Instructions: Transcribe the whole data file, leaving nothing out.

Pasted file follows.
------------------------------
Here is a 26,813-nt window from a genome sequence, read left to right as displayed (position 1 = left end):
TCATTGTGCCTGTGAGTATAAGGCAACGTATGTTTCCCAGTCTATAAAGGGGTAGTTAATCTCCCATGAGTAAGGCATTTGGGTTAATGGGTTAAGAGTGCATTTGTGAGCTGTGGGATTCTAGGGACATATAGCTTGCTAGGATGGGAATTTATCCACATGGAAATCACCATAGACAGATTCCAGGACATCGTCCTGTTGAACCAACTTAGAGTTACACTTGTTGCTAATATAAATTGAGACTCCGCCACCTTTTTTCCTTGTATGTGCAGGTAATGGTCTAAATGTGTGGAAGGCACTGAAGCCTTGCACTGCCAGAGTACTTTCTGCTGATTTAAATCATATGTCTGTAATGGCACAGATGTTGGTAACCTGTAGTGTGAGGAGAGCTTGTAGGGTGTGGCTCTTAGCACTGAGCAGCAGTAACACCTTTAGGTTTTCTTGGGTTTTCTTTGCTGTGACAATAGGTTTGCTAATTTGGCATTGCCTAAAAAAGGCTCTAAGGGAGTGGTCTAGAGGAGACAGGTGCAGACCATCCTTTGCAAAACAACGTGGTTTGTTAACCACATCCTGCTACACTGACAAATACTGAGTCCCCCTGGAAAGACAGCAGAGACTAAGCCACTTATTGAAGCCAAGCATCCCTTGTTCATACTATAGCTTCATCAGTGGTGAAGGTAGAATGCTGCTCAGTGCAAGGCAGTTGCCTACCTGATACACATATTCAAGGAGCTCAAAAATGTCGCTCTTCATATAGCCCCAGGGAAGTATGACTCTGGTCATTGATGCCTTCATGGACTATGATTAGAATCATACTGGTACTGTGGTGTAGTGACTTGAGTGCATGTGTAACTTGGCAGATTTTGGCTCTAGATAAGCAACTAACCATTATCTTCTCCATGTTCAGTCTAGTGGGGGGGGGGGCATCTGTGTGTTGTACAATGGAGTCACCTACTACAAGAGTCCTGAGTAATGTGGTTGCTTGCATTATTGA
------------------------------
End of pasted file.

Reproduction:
Here is a 26,813-nt window from a genome sequence, read left to right as displayed (position 1 = left end):
TCATTGTGCCTGTGAGTATAAGGCAACGTATGTTTCCCAGTCTATAAAGGGGTAGTTAATCTCCCATGAGTAAGGCATTTGGGTTAATGGGTTAAGAGTGCATTTGTGAGCTGTGGGATTCTAGGGACATATAGCTTGCTAGGATGGGAATTTATCCACATGGAAATCACCATAGACAGATTCCAGGACATCGTCCTGTTGAACCAACTTAGAGTTACACTTGTTGCTAATATAAATTGAGACTCCGCCACCTTTTTTCCTTGTATGTGCAGGTAATGGTCTAAATGTGTGGAAGGCACTGAAGCCTTGCACTGCCAGAGTACTTTCTGCTGATTTAAATCATATGTCTGTAATGGCACAGATGTTGGTAACCTGTAGTGTGAGGAGAGCTTGTAGGGTGTGGCTCTTAGCACTGAGCAGCAGTAACACCTTTAGGTTTTCTTGGGTTTTCTTTGCTGTGACAATAGGTTTGCTAATTTGGCATTGCCTAAAAAAGGCTCTAAGGGAGTGGTCTAGAGGAGACAGGTGCAGACCATCCTTTGCAAAACAACGTGGTTTGTTAACCACATCCTGCTACACTGACAAATACTGAGTCCCCCTGGAAAGACAGCAGAGACTAAGCCACTTATTGAAGCCAAGCATCCCTTGTTCATACTATAGCTTCATCAGTGGTGAAGGTAGAATGCTGCTCAGTGCAAGGCAGTTGCCTACCTGATACACATATTCAAGGAGCTCAAAAATGTCGCTCTTCATATAGCCCCAGGGAAGTATGACTCTGGTCATTGATGCCTTCATGGACTATGATTAGAATCATACTGGTACTGTGGTGTAGTGACTTGAGTGCATGTGTAACTTGGCAGATTTTGGCTCTAGATAAGCAACTAACCATTATCTTCTCCATGTTCAGTCTAGTGGGGGGGGGGGCATCTGTGTGTTGTACAATGGAGTCACCTACTACAAGAGTCCTGAGTAATGTGGTTGCTTGCATTATTGA